The Office Chair
By Kirsty Angerer, The Travelling Ergonomist on 23rd Apr 2019
A swivel, spinning, or revolving chair has a single central leg that allows the seat to rotate 360 degrees clockwise or anticlockwise. The first swivel chair, otherwise known as an office chair, was invented by Thomas Jefferson. Office chairs were developed around the mid-19th century as more workers spent their shifts sitting at a desk, leading to the adoption of several features not found on other chairs. The office chair was strategically designed to increase the productivity of clerical employees by making it possible for them to remain sitting at their desks for long periods of time. A swivelling chair with castors allowed employees to remain sitting and yet reach a number of locations within their work area, eliminating the time and energy expended in standing.
In the 1970s ergonomics became an important design consideration and since has been the pinnacle of not all, but many office chairs. For those that may not know the definition of ergonomics, the International Ergonomics Association define it as:
“Ergonomics is the scientific discipline concerned with the understanding of interactions among humans and other elements of a system, and the profession that applies theory, principles, data and methods to design in order to optimise human well-being and overall system performance.”
To be ‘ergonomic’, a chair needs to fit to the user’s needs and some adjustments that should be considered are seat height, seat depth, backrest height, angle and armrest height. Ideally you also want a chair that enables you to sit dynamically so that in a seated position you are able to incrementally move whilst being fully supported.
To help us decide on the specifications for a chair, we often use a branch of ergonomics called anthropometrics. This concerns body measurements, ranges of joint movement, reach distances and clearance dimensions. All of these components are very important in making informed decisions about a chair. Not only chairs but also desks, computers, keyboards, mice and any other tools you may find on your desk. We must remember that the chair is a component of the wider system of a workstation and isn’t the only thing we should consider when thinking about office ergonomics. After all, office ergonomics is all about the health, wellbeing and productivity of people and this incorporates everything we interact with in an office environment.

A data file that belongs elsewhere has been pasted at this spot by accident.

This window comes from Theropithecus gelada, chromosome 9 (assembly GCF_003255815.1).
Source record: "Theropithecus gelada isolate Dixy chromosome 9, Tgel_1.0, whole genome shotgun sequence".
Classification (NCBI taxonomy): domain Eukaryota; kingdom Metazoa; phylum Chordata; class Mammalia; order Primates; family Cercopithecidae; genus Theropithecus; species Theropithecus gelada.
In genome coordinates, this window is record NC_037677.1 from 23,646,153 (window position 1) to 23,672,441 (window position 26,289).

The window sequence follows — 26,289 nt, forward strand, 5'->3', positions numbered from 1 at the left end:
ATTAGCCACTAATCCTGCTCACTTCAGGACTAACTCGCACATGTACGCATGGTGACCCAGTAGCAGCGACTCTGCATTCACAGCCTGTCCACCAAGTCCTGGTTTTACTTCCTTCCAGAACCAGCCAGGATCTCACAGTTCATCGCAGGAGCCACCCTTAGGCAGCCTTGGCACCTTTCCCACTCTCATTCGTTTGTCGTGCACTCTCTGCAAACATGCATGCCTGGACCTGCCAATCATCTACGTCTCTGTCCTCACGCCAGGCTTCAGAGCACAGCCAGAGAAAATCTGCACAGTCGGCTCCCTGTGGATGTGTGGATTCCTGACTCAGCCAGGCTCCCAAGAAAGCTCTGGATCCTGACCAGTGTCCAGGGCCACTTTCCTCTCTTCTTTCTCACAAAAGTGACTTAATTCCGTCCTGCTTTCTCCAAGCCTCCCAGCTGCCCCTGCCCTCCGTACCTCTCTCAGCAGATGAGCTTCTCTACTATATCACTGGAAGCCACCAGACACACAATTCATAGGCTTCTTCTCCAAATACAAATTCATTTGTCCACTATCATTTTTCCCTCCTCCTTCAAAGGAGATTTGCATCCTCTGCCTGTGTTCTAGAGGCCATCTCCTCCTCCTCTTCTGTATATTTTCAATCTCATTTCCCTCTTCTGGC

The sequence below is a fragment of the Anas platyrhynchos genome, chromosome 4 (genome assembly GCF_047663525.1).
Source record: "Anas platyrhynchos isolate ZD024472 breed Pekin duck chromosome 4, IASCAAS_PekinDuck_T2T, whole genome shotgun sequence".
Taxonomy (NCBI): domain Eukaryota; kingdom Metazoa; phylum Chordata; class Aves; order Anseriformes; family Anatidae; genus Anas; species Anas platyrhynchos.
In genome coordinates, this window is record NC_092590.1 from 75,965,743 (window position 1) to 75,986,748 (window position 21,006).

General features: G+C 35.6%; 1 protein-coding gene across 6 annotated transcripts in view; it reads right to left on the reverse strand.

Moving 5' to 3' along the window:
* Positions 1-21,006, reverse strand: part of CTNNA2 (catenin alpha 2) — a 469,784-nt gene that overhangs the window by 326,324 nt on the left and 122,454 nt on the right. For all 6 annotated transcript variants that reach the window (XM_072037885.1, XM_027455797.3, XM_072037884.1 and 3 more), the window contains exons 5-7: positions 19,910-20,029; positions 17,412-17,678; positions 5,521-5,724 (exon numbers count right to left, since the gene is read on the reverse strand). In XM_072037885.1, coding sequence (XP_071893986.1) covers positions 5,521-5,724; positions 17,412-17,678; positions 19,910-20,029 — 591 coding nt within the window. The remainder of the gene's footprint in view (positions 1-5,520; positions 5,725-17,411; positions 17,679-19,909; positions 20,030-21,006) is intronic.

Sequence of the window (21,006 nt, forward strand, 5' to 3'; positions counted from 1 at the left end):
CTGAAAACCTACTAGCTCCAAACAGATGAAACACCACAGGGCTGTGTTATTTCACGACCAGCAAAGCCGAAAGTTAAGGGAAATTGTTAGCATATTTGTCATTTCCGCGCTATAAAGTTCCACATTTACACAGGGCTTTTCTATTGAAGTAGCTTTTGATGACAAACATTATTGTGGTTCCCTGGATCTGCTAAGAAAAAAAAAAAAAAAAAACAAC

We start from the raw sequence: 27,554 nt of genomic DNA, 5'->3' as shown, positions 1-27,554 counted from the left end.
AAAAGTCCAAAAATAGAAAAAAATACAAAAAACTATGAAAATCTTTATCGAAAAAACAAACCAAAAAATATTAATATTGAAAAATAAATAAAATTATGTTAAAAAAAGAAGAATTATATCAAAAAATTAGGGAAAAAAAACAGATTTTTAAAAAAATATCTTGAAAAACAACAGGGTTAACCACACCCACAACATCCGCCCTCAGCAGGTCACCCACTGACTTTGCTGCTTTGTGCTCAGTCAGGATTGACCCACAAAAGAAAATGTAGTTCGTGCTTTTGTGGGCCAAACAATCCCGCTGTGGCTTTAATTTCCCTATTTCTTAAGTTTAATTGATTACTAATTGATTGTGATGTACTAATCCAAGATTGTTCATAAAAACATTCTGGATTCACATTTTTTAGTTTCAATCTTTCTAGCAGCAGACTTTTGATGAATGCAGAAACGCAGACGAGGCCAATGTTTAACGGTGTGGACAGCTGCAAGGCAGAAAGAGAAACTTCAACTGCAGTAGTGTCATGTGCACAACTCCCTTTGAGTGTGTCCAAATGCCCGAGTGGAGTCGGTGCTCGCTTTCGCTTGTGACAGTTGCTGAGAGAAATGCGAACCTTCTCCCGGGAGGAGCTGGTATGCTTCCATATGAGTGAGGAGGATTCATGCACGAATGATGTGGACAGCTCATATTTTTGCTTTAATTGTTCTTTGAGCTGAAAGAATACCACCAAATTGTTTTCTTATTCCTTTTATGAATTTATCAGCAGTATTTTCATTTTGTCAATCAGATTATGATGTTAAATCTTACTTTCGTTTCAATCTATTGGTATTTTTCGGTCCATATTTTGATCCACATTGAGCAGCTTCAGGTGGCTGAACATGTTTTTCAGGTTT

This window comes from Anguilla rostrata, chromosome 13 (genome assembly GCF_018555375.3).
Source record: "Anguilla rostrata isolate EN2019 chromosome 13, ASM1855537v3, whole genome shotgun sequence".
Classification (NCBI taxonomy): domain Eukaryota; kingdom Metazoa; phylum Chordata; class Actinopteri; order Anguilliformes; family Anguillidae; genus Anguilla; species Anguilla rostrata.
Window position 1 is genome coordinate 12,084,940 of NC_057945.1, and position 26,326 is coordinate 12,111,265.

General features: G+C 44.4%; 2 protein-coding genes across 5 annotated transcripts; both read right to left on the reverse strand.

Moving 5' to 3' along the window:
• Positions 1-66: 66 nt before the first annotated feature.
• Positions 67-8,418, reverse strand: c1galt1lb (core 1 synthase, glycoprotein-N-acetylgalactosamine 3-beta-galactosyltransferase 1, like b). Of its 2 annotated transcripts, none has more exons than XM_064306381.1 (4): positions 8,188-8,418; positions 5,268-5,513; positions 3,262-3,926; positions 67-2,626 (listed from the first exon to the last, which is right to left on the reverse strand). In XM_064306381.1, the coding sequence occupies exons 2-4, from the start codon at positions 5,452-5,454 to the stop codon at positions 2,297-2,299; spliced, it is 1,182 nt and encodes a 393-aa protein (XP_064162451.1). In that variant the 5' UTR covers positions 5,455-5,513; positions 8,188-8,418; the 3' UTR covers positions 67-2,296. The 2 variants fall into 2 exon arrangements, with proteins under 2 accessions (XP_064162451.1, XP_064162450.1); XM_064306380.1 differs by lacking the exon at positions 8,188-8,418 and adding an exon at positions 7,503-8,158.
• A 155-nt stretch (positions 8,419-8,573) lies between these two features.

Let’s take our focus though to chairs and perhaps more interestingly sitting. Over the last couple of years, the conversation around sitting has exploded, particularly due to many news articles suggesting that ‘sitting is the new smoking’. In some instances, these articles make a valid point as there are health issues related to long periods of sitting but we must make the distinction that it is not sitting that is bad, it is sitting for long periods in poor postures that is bad.
When you sit for too long your gluteal muscles, otherwise known as bum muscles, can become weakened. These large muscles help to stabilise us when walking for example so if they are weakened, you are at more risk of injury. Sitting can also cause your hip flexor muscles to shorten which can lead to problems with your hip joints. Of course, if you are sitting for too long, you are not burning as many calories, your digestion is not as efficient, so you retain fats and sugars as fat in the body. There are also studies that suggest our cardiovascular system doesn’t work as well, we have poor blood circulation and very often poor posture.
Trunk flexion or the leaning forward posture is one of the leading causes of lower back pain around the world. Statistically, 80% of adults will experience some kind of back pain at least once in their lives. Around 5.6 million working days in the UK are lost each year due to back pain. This is costing the UK economy £10.7bn per year.
It might sound all doom and gloom but there is good news. Luckily for you many furniture manufacturers are designing ergonomic chairs to encourage a more neutral posture and more movement even in a seated position. Perfect. Now we need to figure out what chairs are best for us and whilst no mean feat, there are specific things we can look for in a chair to make more informed decisions.
There are many types of chairs out there from ‘bad back’ and orthopaedic chairs, ergonomic chairs, executive style chairs, stool chairs or saddle chairs, and alternative chairs such as kneeling chairs and stability balls.